You will be pleased to know that I did not dissolve the town while I sat in the mayor’s chair under the portraits of Edward VII and Queen Alexandra.

This recent picture of Queen Elizabeth II hangs in the Council Chamber, but I have to admit I preferred the earlier one below, which is not currently hanging but can be seen in the Ascot Room underneath a portrait of Queen Victoria, her great-great grandmother.

The Ascot Room, next to the Council Chamber, is often used for wedding ceremonies, most notably the 2005 marriage of Prince Charles and Camilla Parker Bowles, and later that year, the civil partnership of Sir Elton John and David Furnish.

Hester and I finished with a delicious dinner.  I thank her ever so much for showing my around.   Hester is a very busy lady, with many boards and committees having to do with local history and the 18th /19th C. history. She is currently, for example, the chariman of The Burney Society and is a frequent speaker and writer on literary figures.  Thank you, Hester!!!

The next day I was off to Heathrow for the return trip, already planning for my next visit.

Travels with Victoria for 2011 concludes with this post. I hope you have enjoyed vicariously accompanying me on my jaunts.  And I hope you did not catch my pesky cold — which followed me back home but is now, thankfully, only a memory.

Travels with Victoria: British Museum, Part Two

The King’s Library in the British Museum has a new function. The oldest room in the museum, it was built in 1827 to house the collection of books amassed by King George III. This collection of 60,000 volumes was moved to the new British Library, St. Pancras, in 1997.

In the British Library

George IV donated his father’s book collection to the British people in 1823, necessitating a new building on the site of the original British Museum in Montagu House, Bloomsbury, one of many expansions and re-modelings over the years. Since George III’s book collection was moved a few years ago, the King’s Library Gallery has been restored, conserved and adapted for a new purpose: a permanent exhibition devoted to The Enlightenment.

ancient statues in front of cases filled with books on loan from the House of Commons Library

From the introduction to the exhibition:  “The Enlightenment is the name given to the age of reason, discovery and learning that flourished from about 1680 to 1820 and changed the way that people viewed the world. Enlightened men and women believed that the key to unlocking the past and the mysteries of the universe lay in directly observing and studying the natural and the man-made world. Their passion for collecting objects, from fossils and flints to Greek vases and ancient scripts, was matched by their desire to impose order on them, to catalogue and to classify.”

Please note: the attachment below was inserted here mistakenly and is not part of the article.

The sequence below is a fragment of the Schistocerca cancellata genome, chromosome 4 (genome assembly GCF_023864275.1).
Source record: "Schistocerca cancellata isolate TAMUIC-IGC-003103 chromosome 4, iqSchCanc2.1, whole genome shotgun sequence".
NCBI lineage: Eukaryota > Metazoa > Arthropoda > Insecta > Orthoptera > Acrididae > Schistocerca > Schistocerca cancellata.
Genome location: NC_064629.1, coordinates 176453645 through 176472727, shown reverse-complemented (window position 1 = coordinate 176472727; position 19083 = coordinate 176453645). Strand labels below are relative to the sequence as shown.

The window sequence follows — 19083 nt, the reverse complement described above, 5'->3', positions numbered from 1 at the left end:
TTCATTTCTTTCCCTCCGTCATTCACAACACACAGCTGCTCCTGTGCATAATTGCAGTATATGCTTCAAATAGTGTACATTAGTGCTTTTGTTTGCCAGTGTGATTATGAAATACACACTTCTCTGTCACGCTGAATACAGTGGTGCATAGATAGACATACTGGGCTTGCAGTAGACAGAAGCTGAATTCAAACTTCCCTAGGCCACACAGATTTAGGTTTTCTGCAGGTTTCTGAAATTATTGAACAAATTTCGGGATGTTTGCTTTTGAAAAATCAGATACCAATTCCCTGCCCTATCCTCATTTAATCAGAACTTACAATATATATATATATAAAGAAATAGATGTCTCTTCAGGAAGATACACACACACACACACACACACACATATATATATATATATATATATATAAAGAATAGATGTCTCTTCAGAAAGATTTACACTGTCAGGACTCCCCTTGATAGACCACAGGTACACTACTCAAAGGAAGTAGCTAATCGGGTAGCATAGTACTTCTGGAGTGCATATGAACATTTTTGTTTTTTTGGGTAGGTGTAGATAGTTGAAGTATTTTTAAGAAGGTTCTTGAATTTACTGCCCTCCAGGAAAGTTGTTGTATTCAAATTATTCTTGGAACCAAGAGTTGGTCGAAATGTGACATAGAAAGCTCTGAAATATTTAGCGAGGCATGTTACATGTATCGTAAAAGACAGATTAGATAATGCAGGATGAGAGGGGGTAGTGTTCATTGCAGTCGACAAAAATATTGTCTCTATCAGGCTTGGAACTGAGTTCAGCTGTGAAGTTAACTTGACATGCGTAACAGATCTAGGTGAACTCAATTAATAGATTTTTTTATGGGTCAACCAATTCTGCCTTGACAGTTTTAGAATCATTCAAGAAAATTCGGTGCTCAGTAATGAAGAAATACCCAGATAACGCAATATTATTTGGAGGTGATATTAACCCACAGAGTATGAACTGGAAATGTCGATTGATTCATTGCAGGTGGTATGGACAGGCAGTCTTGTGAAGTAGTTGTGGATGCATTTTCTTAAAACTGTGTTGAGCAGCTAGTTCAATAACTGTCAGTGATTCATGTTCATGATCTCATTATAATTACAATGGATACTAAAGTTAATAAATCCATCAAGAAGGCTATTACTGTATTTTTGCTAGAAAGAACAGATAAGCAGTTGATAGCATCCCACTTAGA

Bust of Hercules: Roman copy of  original by Greek sculptor Lysippos,
said to have been found at the foot of Mount Vesuvius and
presented to the British Museum by Sir William Hamilton in 1776. 

Continuing with the introduction: “The objects displayed in this room were collected during the early years of the British Museum, which was founded in 1753. They help us explore the passions and ideas of collectors and scholars at this time. When the British Museum was founded, it was a place not only of learning but also of wonder. This gallery focuses on the Museum’s early collectors, recreating that first sense of amazement and exploring some of the ways that people in Britain viewed their world and its past.”

Sir Joseph Banks, 1743-1820, Botanist, Trustee and benefactor of the British Museum; bust by the Hon. Anne Seymour Damer, 1813.

After spending quite a bit of time wandering in this fascinating room — much larger than it appears in these pictures — I decided to take another quick look at some of the other British Museums earliest treasures. 

The Elgin Marbles were collected by the 7th Earl of Elgin from the ruins of the Parthenon in Athens between 1799 and 1812.  He had them shipped to London and after considerable Parliamentary controversy, the nation purchased them and placed them in the British Museum in 1816.  It’s a long, convoluted story, interesting on many levels from the personal travails of Lord and Lady Elgin to the continuing arguments over their ownership. I don’t  have the time or space to condense any of these stories at the moment.  I just enjoyed joining the hundreds of people studying the brilliant examples of ancient sculpture.

The Rosetta Stone was taken from its original location in Egypt by French troops in 1799; British troops defeated the French and took the stone in 1801. It was brought to London and has been in the British Museum since 1802.  On the surface of the stone, a government decree is inscribed in three languages: ancient Egyptian hieroglyphics, demotic script and ancient Greek.  Thus it was possible to translate and read hieroglyphs for the first time.  Though almost all the above photographs are mine, I literally could not get close enough to the Rosetta Stone to take a photo on Sunday, June 12, 2011.  There were constant crowds around it, exclaiming in a multitude of languages about this great treasure of civilization — I thought that was a good thing!!

And now, another of those absurd wrenches from the sublime to the ridiculous.  Having had enough exploring in the British Museum, I started walking back to my hotel. When what should appear but another version of the world naked